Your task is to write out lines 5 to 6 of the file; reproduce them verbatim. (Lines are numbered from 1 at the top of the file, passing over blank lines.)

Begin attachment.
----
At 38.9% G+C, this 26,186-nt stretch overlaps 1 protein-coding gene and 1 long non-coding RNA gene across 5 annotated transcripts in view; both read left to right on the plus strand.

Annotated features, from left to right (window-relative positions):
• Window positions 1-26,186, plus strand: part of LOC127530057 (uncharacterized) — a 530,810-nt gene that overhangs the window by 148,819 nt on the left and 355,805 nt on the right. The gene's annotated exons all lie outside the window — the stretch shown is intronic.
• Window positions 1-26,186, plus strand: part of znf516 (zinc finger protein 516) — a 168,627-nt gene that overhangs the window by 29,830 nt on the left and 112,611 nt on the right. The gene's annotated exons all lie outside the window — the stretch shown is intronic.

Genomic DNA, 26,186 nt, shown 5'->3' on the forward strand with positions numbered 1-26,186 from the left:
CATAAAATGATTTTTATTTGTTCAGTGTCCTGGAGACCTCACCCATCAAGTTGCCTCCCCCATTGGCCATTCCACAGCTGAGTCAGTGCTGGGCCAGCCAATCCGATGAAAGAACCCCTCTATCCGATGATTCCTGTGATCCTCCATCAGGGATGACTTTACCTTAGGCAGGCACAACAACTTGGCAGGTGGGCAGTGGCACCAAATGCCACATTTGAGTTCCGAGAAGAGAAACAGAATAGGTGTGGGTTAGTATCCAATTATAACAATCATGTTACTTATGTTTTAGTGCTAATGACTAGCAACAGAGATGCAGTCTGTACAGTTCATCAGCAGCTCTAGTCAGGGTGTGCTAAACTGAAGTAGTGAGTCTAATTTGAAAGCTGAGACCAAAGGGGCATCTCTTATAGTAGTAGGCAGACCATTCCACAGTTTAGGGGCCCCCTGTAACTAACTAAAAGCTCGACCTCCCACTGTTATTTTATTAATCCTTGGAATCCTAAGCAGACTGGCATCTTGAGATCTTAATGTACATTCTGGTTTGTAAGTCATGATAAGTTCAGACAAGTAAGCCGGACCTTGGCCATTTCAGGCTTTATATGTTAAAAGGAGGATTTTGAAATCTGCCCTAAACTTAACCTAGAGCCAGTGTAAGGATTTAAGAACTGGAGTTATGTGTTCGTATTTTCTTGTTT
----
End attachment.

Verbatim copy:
Genomic DNA, 26,186 nt, shown 5'->3' on the forward strand with positions numbered 1-26,186 from the left:
CATAAAATGATTTTTATTTGTTCAGTGTCCTGGAGACCTCACCCATCAAGTTGCCTCCCCCATTGGCCATTCCACAGCTGAGTCAGTGCTGGGCCAGCCAATCCGATGAAAGAACCCCTCTATCCGATGATTCCTGTGATCCTCCATCAGGGATGACTTTACCTTAGGCAGGCACAACAACTTGGCAGGTGGGCAGTGGCACCAAATGCCACATTTGAGTTCCGAGAAGAGAAACAGAATAGGTGTGGGTTAGTATCCAATTATAACAATCATGTTACTTATGTTTTAGTGCTAATGACTAGCAACAGAGATGCAGTCTGTACAGTTCATCAGCAGCTCTAGTCAGGGTGTGCTAAACTGAAGTAGTGAGTCTAATTTGAAAGCTGAGACCAAAGGGGCATCTCTTATAGTAGTAGGCAGACCATTCCACAGTTTAGGGGCCCCCTGTAACTAACTAAAAGCTCGACCTCCCACTGTTATTTTATTAATCCTTGGAATCCTAAGCAGACTGGCATCTTGAGATCTTAATGTACATTCTGGTTTGTAAGTCATGATAAGTTCAGACAAGTAAGCCGGACCTTGGCCATTTCAGGCTTTATATGTTAAAAGGAGGATTTTGAAATCTGCCCTAAACTTAACCTAGAGCCAGTGTAAGGATTTAAGAACTGGAGTTATGTGTTCGTATTTTCTTGTTT